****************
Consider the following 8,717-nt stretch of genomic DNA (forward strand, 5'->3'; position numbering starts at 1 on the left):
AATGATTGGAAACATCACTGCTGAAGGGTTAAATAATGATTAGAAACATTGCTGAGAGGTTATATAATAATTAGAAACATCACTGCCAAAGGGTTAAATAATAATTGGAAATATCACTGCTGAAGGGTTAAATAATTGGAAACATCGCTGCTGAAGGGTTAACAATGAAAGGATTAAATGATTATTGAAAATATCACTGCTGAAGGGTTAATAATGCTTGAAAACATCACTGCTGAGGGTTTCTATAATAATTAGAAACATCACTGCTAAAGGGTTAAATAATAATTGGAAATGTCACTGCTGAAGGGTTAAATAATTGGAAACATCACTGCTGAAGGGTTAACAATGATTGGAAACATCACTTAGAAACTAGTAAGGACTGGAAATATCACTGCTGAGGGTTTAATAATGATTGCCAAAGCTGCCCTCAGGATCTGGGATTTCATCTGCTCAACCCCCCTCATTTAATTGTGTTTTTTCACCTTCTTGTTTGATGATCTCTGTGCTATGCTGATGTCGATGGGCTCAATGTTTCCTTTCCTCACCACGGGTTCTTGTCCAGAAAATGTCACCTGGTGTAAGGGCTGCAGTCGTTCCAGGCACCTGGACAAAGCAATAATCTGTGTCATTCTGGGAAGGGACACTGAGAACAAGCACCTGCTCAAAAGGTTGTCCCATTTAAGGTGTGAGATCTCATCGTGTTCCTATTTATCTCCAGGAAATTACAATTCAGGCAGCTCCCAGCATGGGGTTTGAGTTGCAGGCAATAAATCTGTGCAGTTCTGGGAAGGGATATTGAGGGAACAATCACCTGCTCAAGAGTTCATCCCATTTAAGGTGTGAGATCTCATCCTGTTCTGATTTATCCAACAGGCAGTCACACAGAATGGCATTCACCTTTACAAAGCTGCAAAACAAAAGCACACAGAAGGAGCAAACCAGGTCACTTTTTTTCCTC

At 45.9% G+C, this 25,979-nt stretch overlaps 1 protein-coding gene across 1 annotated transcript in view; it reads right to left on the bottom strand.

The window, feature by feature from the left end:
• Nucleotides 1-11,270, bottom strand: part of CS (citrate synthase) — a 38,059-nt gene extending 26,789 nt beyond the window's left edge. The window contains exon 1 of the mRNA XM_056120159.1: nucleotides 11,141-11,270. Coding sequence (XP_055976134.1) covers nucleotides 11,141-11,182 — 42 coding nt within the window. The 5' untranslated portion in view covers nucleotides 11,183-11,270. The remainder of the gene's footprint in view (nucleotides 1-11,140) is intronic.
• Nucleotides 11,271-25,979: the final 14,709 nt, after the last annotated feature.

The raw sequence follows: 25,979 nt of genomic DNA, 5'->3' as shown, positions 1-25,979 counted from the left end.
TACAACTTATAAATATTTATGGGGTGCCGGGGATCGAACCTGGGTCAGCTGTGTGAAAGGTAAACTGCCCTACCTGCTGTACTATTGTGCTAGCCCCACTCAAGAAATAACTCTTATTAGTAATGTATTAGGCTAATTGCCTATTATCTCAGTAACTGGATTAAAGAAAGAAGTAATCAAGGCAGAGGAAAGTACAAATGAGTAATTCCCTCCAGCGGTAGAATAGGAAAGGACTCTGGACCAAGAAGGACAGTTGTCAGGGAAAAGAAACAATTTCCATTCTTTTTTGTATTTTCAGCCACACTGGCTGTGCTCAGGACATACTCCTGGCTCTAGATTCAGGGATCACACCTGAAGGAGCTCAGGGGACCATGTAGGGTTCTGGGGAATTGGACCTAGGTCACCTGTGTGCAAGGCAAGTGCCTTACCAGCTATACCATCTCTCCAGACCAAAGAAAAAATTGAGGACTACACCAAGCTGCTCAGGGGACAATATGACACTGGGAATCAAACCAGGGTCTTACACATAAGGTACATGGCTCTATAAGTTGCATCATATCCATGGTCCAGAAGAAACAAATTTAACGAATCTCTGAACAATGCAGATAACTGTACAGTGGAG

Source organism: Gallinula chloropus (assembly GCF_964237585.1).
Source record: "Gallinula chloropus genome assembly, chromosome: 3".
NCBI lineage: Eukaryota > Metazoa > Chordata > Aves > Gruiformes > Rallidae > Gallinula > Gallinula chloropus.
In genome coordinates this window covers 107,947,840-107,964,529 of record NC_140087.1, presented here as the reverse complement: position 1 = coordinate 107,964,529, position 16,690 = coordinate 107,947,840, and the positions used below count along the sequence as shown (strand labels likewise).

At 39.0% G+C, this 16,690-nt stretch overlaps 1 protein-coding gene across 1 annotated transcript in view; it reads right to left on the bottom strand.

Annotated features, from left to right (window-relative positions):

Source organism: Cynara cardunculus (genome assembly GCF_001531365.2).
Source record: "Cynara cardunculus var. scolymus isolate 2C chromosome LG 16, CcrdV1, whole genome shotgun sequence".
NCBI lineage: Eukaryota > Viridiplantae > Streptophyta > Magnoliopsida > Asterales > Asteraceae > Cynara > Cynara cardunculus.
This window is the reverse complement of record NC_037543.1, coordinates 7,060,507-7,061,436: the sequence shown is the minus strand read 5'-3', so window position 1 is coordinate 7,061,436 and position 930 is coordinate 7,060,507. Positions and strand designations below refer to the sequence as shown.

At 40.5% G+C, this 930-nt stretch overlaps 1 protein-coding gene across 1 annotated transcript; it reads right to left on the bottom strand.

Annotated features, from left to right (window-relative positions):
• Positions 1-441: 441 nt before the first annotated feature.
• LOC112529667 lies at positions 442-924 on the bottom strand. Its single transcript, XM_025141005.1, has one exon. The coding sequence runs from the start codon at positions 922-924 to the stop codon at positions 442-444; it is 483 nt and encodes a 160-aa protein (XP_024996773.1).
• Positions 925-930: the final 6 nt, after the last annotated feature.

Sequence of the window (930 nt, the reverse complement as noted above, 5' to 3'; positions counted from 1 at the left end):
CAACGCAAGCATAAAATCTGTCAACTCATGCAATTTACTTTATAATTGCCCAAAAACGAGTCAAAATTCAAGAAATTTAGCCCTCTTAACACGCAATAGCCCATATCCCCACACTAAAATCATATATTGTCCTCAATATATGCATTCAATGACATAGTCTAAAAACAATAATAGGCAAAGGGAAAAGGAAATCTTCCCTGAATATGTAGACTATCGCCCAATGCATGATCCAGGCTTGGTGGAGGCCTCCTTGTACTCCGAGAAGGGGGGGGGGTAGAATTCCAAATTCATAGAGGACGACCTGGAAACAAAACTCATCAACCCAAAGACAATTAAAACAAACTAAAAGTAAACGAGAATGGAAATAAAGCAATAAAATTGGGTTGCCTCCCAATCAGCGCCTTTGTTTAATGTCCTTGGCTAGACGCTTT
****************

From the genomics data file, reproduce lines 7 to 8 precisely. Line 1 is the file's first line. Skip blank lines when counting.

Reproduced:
The raw sequence follows: 25,979 nt of genomic DNA, 5'->3' as shown, positions 1-25,979 counted from the left end.
TACAACTTATAAATATTTATGGGGTGCCGGGGATCGAACCTGGGTCAGCTGTGTGAAAGGTAAACTGCCCTACCTGCTGTACTATTGTGCTAGCCCCACTCAAGAAATAACTCTTATTAGTAATGTATTAGGCTAATTGCCTATTATCTCAGTAACTGGATTAAAGAAAGAAGTAATCAAGGCAGAGGAAAGTACAAATGAGTAATTCCCTCCAGCGGTAGAATAGGAAAGGACTCTGGACCAAGAAGGACAGTTGTCAGGGAAAAGAAACAATTTCCATTCTTTTTTGTATTTTCAGCCACACTGGCTGTGCTCAGGACATACTCCTGGCTCTAGATTCAGGGATCACACCTGAAGGAGCTCAGGGGACCATGTAGGGTTCTGGGGAATTGGACCTAGGTCACCTGTGTGCAAGGCAAGTGCCTTACCAGCTATACCATCTCTCCAGACCAAAGAAAAAATTGAGGACTACACCAAGCTGCTCAGGGGACAATATGACACTGGGAATCAAACCAGGGTCTTACACATAAGGTACATGGCTCTATAAGTTGCATCATATCCATGGTCCAGAAGAAACAAATTTAACGAATCTCTGAACAATGCAGATAACTGTACAGTGGAG